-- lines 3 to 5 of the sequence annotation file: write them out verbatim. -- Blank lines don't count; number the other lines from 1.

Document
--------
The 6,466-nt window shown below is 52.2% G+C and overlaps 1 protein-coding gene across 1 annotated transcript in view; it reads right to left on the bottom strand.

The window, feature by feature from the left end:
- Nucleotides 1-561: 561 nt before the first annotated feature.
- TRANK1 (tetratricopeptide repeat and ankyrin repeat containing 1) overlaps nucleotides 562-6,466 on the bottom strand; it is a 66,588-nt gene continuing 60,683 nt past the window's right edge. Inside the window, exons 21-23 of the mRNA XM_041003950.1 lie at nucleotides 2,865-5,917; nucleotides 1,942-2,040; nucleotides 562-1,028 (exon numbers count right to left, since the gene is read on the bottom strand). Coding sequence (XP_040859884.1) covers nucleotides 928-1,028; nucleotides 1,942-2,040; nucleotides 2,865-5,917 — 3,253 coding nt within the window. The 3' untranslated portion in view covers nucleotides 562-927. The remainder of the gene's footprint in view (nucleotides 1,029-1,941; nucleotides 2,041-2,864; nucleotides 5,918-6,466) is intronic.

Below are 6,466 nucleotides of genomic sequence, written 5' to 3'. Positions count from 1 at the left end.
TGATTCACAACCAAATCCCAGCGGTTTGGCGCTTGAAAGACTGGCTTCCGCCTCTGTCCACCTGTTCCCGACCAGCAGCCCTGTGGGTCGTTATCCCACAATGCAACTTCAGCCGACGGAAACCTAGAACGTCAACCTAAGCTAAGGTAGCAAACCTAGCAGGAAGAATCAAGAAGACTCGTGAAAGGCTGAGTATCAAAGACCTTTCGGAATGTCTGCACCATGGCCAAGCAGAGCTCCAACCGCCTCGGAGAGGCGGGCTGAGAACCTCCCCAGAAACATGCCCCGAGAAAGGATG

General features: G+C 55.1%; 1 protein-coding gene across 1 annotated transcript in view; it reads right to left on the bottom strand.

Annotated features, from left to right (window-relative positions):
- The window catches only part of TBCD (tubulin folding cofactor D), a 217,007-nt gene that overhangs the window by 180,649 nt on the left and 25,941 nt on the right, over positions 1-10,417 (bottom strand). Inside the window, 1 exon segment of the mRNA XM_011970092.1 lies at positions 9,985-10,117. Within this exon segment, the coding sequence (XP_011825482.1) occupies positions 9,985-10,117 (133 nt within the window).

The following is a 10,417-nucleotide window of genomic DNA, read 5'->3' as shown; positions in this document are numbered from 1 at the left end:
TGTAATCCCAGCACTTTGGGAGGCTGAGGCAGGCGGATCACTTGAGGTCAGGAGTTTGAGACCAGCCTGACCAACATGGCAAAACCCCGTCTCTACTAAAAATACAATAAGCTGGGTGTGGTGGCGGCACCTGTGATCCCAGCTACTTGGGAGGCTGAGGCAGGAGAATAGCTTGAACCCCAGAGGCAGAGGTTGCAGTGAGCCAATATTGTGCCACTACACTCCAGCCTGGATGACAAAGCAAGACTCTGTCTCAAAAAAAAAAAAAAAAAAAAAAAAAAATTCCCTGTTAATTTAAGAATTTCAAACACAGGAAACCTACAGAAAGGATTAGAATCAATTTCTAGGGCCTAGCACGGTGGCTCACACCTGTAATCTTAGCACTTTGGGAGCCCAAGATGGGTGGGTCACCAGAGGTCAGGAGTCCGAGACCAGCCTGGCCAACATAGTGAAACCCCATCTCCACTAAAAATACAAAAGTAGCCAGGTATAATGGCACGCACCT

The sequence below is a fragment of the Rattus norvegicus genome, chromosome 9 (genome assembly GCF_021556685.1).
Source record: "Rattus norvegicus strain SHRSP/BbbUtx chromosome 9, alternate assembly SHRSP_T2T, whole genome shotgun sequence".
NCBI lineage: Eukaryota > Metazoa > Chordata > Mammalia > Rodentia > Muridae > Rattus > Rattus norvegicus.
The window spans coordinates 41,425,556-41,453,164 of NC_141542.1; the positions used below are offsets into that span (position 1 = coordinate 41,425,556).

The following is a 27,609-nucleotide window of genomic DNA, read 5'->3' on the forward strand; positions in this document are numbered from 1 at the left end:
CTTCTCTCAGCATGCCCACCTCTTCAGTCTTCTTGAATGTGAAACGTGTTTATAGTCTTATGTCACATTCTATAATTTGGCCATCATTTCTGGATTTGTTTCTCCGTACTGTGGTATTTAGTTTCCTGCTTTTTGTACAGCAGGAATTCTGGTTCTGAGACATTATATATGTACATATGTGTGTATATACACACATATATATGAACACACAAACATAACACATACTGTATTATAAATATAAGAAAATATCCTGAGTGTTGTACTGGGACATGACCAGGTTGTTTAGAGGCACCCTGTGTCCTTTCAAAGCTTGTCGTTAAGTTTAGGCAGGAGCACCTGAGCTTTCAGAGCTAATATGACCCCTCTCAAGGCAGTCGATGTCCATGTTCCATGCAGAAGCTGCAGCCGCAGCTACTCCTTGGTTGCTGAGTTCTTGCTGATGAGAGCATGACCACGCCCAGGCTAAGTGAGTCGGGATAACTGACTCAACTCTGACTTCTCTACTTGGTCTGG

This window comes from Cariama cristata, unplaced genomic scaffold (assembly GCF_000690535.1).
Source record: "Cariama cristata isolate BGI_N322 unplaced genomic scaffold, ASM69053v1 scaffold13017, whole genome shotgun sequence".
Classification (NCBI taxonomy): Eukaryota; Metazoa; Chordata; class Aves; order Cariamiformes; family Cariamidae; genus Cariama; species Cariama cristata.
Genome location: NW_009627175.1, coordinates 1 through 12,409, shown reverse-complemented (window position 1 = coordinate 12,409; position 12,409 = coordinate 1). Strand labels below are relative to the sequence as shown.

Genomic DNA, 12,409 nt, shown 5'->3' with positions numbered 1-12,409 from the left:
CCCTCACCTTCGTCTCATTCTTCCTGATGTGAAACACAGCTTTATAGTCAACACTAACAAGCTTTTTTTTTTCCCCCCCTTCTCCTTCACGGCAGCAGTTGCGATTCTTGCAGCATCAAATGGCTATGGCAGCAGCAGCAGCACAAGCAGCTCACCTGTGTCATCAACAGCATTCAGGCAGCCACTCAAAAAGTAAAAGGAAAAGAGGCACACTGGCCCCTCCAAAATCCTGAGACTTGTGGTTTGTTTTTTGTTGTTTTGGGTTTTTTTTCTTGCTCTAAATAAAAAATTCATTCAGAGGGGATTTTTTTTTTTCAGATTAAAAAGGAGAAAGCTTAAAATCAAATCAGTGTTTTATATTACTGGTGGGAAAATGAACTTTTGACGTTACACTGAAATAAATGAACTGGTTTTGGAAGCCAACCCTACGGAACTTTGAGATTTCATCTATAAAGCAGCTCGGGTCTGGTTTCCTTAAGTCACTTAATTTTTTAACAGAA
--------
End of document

- Nucleotides 1-561: 561 nt before the first annotated feature.
- TRANK1 (tetratricopeptide repeat and ankyrin repeat containing 1) overlaps nucleotides 562-6,466 on the bottom strand; it is a 66,588-nt gene continuing 60,683 nt past the window's right edge. Inside the window, exons 21-23 of the mRNA XM_041003950.1 lie at nucleotides 2,865-5,917; nucleotides 1,942-2,040; nucleotides 562-1,028 (exon numbers count right to left, since the gene is read on the bottom strand). Coding sequence (XP_040859884.1) covers nucleotides 928-1,028; nucleotides 1,942-2,040; nucleotides 2,865-5,917 — 3,253 coding nt within the window. The 3' untranslated portion in view covers nucleotides 562-927. The remainder of the gene's footprint in view (nucleotides 1,029-1,941; nucleotides 2,041-2,864; nucleotides 5,918-6,466) is intronic.

Below are 6,466 nucleotides of genomic sequence, written 5' to 3'. Positions count from 1 at the left end.